Buckwheat Pillows

Last year, I stayed at Austrian hotels twice to do yoga (see my post on my yoga website here). In both hotels, on the bed, were small rustly pillows. When I asked what they were, I was told they contained buckwheat, and Austrians believe they aid sleep. I googled buckwheat pillows and found that they’re more a Japanese thing. The Japanese call then sobakawa; they are believed to provide better support than normal pillows, plus they keep the head cool as air can flow between the triangular hulls. (In the photo above (of hotel Grafenast in Pill) the buckwheat pillow is shaped  into a triangle). 

Pillows in the Chinese Medicine

Bamboo pillow

In Chinese medicine it is better to have  a ‘cool’ head. The head tends to be hot rather than cool, according to TCM, as factors such as stress and age cause yin and yang to separate, and yang, because it’s heat rises. This can cause illnesses such as migraines and hypertension. So to keep the head cool,  hollow bamboo or even ceramic pillows were used. These were popular in the Song Dynasty (960–1279), but in Qing Dynasty (1644–1911) they were used less. The Wellcome Institute has a short and informative slideshow of the history of Chinese pillows.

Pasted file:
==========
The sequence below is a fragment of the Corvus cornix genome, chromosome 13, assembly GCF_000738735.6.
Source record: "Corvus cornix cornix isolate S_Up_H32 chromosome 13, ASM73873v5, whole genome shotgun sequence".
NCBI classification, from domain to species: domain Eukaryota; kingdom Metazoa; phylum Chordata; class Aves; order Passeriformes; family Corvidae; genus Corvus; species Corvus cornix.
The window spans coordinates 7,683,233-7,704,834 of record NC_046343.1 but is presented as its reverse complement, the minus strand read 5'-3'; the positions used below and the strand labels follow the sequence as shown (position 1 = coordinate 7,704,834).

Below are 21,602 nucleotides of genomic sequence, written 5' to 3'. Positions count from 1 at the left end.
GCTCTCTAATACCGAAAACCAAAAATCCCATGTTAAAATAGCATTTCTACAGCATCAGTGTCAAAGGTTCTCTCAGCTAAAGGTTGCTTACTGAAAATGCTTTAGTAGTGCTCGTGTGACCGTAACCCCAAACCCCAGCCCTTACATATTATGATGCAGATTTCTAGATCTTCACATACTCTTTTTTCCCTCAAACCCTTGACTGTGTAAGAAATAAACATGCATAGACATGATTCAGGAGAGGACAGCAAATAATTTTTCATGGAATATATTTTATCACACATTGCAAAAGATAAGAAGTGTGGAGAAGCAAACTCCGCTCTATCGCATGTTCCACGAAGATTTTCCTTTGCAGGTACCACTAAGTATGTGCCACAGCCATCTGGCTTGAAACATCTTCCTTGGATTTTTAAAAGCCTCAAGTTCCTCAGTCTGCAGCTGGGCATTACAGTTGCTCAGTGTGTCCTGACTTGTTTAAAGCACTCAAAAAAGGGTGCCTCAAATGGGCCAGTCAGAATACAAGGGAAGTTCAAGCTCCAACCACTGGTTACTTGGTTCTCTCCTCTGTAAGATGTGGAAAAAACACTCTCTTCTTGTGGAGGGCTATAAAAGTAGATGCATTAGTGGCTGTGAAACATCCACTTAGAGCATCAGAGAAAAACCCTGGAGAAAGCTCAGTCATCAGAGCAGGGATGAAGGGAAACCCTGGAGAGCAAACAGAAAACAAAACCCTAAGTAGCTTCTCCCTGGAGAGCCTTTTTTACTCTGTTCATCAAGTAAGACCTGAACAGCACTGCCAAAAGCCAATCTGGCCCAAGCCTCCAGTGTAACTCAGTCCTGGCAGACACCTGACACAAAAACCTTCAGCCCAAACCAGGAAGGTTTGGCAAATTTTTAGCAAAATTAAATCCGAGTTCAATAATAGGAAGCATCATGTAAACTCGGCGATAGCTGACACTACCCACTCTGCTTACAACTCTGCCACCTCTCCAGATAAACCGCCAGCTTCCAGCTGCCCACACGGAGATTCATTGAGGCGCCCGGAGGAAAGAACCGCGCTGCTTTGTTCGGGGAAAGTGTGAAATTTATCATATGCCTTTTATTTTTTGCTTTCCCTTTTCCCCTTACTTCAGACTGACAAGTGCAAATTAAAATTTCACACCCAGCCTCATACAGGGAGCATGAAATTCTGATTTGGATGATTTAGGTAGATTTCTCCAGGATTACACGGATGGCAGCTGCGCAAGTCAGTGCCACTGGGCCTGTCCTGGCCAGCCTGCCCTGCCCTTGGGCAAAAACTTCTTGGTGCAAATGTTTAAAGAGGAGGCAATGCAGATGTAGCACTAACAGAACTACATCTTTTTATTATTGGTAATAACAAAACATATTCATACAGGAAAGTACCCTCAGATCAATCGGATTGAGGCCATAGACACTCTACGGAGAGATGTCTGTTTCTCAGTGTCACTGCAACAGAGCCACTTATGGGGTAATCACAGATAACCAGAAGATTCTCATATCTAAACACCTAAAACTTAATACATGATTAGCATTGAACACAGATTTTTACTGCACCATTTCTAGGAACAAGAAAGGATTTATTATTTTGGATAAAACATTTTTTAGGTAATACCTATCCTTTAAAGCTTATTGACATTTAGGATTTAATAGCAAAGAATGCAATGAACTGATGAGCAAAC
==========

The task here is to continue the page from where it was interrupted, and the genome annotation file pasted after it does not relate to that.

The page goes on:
My Experience

I was in need of a new pillow: my old one was 10 years old, thin and lumpy. I ordered one on the internet, the size of a normal pillow rather than the dinky or long thin ones in the Austrian hotels. Compared to my old pillow, the new one was bound to be an improvement. I particularly feel the benefit in the support it gives my neck. However, it’s not soft, which I don’t mind, but puts some people off. My boyfriend doesn’t like it. As a Tibetan nomad he slept on folded up boots, but he’s definitely a double bed, feather pillows and duvet man now. Also, the rustling can take a bit of time to get used to —  the other morning I woke up convinced there was a fly near my head.